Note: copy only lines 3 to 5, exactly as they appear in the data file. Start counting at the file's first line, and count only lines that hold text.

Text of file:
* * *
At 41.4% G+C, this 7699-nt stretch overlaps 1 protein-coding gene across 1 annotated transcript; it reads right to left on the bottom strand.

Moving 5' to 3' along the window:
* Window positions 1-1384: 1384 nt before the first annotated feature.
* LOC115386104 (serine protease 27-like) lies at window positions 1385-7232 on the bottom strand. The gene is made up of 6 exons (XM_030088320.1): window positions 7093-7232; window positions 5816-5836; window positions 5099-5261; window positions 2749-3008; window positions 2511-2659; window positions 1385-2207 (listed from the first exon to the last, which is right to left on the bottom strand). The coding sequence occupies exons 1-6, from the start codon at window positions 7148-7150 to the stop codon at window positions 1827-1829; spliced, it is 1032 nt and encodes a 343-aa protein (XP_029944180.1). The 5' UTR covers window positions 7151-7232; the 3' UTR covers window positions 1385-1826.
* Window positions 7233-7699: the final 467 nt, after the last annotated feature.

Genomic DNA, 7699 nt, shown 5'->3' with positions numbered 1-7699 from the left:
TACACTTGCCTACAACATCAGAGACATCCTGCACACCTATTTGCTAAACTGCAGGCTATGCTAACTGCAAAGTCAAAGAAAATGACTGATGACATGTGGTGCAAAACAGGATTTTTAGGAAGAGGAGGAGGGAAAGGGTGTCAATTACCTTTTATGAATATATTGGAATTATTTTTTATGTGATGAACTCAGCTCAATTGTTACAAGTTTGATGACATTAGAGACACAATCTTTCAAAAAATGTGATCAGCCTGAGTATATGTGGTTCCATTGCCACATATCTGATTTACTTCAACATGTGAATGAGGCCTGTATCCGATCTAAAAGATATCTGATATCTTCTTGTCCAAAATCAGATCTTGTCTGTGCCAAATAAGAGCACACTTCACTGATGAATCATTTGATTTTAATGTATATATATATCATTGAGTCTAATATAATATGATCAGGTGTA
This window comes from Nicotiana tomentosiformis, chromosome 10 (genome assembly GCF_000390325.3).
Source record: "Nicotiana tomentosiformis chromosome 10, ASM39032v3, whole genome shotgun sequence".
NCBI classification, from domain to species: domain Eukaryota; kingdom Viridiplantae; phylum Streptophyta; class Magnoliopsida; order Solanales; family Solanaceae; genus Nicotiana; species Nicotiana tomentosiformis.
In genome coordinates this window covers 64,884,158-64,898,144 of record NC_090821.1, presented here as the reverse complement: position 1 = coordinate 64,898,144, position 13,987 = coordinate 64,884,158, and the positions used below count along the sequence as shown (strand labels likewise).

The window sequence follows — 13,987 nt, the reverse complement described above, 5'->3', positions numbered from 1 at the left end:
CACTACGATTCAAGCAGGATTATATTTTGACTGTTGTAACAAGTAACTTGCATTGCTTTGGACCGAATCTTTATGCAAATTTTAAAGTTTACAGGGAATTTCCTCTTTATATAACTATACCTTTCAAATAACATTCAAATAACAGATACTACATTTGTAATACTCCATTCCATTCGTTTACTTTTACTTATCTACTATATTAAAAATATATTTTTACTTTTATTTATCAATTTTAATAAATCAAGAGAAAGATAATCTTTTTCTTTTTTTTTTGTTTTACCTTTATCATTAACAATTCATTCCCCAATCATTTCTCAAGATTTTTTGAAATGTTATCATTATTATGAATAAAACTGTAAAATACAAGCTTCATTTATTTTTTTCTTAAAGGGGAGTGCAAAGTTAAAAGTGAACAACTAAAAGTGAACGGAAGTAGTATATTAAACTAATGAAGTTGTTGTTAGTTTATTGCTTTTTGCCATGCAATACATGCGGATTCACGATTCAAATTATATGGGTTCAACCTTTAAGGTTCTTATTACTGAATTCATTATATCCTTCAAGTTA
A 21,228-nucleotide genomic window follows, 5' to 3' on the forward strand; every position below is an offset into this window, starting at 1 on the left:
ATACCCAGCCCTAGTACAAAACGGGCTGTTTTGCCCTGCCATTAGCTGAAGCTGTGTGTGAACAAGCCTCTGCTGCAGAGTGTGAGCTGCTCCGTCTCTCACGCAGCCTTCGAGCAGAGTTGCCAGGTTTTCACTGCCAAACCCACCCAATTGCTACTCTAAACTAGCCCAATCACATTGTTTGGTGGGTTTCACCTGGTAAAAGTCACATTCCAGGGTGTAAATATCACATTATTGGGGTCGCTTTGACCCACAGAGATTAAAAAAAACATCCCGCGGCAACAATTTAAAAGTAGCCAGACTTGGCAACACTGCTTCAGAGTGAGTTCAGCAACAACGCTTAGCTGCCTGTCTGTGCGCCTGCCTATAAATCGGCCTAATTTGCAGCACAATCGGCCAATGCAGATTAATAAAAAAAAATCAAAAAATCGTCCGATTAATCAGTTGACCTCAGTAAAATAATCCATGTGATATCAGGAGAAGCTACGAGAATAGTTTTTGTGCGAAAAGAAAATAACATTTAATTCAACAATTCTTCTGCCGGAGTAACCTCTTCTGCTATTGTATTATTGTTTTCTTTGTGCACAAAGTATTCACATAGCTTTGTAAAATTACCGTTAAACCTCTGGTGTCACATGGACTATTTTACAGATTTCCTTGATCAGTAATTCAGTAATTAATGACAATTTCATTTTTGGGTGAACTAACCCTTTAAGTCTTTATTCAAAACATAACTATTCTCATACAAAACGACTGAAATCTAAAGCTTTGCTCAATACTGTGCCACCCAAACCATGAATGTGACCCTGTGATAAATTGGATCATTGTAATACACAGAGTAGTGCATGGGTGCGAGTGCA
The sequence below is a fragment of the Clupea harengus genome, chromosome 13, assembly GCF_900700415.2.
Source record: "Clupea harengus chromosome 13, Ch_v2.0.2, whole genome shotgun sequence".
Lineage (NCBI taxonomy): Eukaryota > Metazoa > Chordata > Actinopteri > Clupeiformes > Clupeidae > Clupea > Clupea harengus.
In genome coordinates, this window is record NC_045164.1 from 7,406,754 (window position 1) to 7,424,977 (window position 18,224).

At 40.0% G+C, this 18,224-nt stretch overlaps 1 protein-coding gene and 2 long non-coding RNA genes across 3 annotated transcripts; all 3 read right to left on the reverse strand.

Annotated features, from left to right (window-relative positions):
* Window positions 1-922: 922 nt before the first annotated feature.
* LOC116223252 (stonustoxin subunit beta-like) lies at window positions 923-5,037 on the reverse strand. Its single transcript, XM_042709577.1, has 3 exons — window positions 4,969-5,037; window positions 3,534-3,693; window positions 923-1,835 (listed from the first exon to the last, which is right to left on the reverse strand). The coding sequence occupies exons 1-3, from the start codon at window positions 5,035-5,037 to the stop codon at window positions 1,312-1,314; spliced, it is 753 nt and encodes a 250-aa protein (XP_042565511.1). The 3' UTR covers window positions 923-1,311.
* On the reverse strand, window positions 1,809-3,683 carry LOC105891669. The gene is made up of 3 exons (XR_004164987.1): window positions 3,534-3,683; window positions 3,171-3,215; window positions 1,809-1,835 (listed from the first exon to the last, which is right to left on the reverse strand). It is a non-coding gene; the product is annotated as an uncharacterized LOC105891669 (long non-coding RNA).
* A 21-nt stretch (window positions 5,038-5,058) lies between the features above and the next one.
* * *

* Window positions 1-1384: 1384 nt before the first annotated feature.
* LOC115386104 (serine protease 27-like) lies at window positions 1385-7232 on the bottom strand. The gene is made up of 6 exons (XM_030088320.1): window positions 7093-7232; window positions 5816-5836; window positions 5099-5261; window positions 2749-3008; window positions 2511-2659; window positions 1385-2207 (listed from the first exon to the last, which is right to left on the bottom strand). The coding sequence occupies exons 1-6, from the start codon at window positions 7148-7150 to the stop codon at window positions 1827-1829; spliced, it is 1032 nt and encodes a 343-aa protein (XP_029944180.1). The 5' UTR covers window positions 7151-7232; the 3' UTR covers window positions 1385-1826.
* Window positions 7233-7699: the final 467 nt, after the last annotated feature.